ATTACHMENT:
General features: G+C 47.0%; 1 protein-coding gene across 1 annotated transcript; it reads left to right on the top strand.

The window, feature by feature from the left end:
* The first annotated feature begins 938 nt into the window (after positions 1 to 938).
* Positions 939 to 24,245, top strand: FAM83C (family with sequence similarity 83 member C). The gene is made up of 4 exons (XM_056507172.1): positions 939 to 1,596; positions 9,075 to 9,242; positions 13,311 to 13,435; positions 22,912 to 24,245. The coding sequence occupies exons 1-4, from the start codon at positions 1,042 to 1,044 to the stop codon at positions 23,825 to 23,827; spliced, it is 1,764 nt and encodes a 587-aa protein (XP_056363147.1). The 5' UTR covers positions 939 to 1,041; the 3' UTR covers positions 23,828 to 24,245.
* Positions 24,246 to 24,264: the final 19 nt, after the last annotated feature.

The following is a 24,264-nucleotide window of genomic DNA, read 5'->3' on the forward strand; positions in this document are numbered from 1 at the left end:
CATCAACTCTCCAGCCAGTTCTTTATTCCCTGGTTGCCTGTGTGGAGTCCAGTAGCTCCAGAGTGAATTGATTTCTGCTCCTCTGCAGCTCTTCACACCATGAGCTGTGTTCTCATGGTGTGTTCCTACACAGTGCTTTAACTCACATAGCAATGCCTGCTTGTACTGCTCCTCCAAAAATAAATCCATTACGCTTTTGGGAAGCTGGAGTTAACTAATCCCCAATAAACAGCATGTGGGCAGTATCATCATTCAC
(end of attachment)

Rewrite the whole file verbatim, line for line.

General features: G+C 47.0%; 1 protein-coding gene across 1 annotated transcript; it reads left to right on the top strand.

The window, feature by feature from the left end:
* The first annotated feature begins 938 nt into the window (after positions 1 to 938).
* Positions 939 to 24,245, top strand: FAM83C (family with sequence similarity 83 member C). The gene is made up of 4 exons (XM_056507172.1): positions 939 to 1,596; positions 9,075 to 9,242; positions 13,311 to 13,435; positions 22,912 to 24,245. The coding sequence occupies exons 1-4, from the start codon at positions 1,042 to 1,044 to the stop codon at positions 23,825 to 23,827; spliced, it is 1,764 nt and encodes a 587-aa protein (XP_056363147.1). The 5' UTR covers positions 939 to 1,041; the 3' UTR covers positions 23,828 to 24,245.
* Positions 24,246 to 24,264: the final 19 nt, after the last annotated feature.

The following is a 24,264-nucleotide window of genomic DNA, read 5'->3' on the forward strand; positions in this document are numbered from 1 at the left end:
CATCAACTCTCCAGCCAGTTCTTTATTCCCTGGTTGCCTGTGTGGAGTCCAGTAGCTCCAGAGTGAATTGATTTCTGCTCCTCTGCAGCTCTTCACACCATGAGCTGTGTTCTCATGGTGTGTTCCTACACAGTGCTTTAACTCACATAGCAATGCCTGCTTGTACTGCTCCTCCAAAAATAAATCCATTACGCTTTTGGGAAGCTGGAGTTAACTAATCCCCAATAAACAGCATGTGGGCAGTATCATCATTCAC